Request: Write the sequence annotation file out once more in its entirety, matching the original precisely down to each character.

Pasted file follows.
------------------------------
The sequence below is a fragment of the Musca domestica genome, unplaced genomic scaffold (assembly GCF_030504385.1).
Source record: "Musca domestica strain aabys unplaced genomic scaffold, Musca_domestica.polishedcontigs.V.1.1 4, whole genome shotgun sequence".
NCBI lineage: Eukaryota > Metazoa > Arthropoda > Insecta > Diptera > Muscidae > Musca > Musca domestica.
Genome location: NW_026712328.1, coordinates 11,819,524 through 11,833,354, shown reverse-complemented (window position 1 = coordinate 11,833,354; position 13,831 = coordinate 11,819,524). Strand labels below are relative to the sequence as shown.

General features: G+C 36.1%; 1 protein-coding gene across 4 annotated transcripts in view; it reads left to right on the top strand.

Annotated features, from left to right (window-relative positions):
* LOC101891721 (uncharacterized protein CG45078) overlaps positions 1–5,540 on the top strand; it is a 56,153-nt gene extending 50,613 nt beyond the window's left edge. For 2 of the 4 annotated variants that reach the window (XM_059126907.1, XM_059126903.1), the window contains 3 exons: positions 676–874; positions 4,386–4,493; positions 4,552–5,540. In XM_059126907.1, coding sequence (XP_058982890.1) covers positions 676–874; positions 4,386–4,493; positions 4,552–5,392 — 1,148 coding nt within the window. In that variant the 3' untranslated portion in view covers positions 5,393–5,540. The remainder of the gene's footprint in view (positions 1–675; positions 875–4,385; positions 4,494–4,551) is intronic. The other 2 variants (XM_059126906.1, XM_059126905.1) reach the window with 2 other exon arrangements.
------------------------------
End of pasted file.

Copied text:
The sequence below is a fragment of the Musca domestica genome, unplaced genomic scaffold (assembly GCF_030504385.1).
Source record: "Musca domestica strain aabys unplaced genomic scaffold, Musca_domestica.polishedcontigs.V.1.1 4, whole genome shotgun sequence".
NCBI lineage: Eukaryota > Metazoa > Arthropoda > Insecta > Diptera > Muscidae > Musca > Musca domestica.
Genome location: NW_026712328.1, coordinates 11,819,524 through 11,833,354, shown reverse-complemented (window position 1 = coordinate 11,833,354; position 13,831 = coordinate 11,819,524). Strand labels below are relative to the sequence as shown.

General features: G+C 36.1%; 1 protein-coding gene across 4 annotated transcripts in view; it reads left to right on the top strand.

Annotated features, from left to right (window-relative positions):
* LOC101891721 (uncharacterized protein CG45078) overlaps positions 1–5,540 on the top strand; it is a 56,153-nt gene extending 50,613 nt beyond the window's left edge. For 2 of the 4 annotated variants that reach the window (XM_059126907.1, XM_059126903.1), the window contains 3 exons: positions 676–874; positions 4,386–4,493; positions 4,552–5,540. In XM_059126907.1, coding sequence (XP_058982890.1) covers positions 676–874; positions 4,386–4,493; positions 4,552–5,392 — 1,148 coding nt within the window. In that variant the 3' untranslated portion in view covers positions 5,393–5,540. The remainder of the gene's footprint in view (positions 1–675; positions 875–4,385; positions 4,494–4,551) is intronic. The other 2 variants (XM_059126906.1, XM_059126905.1) reach the window with 2 other exon arrangements.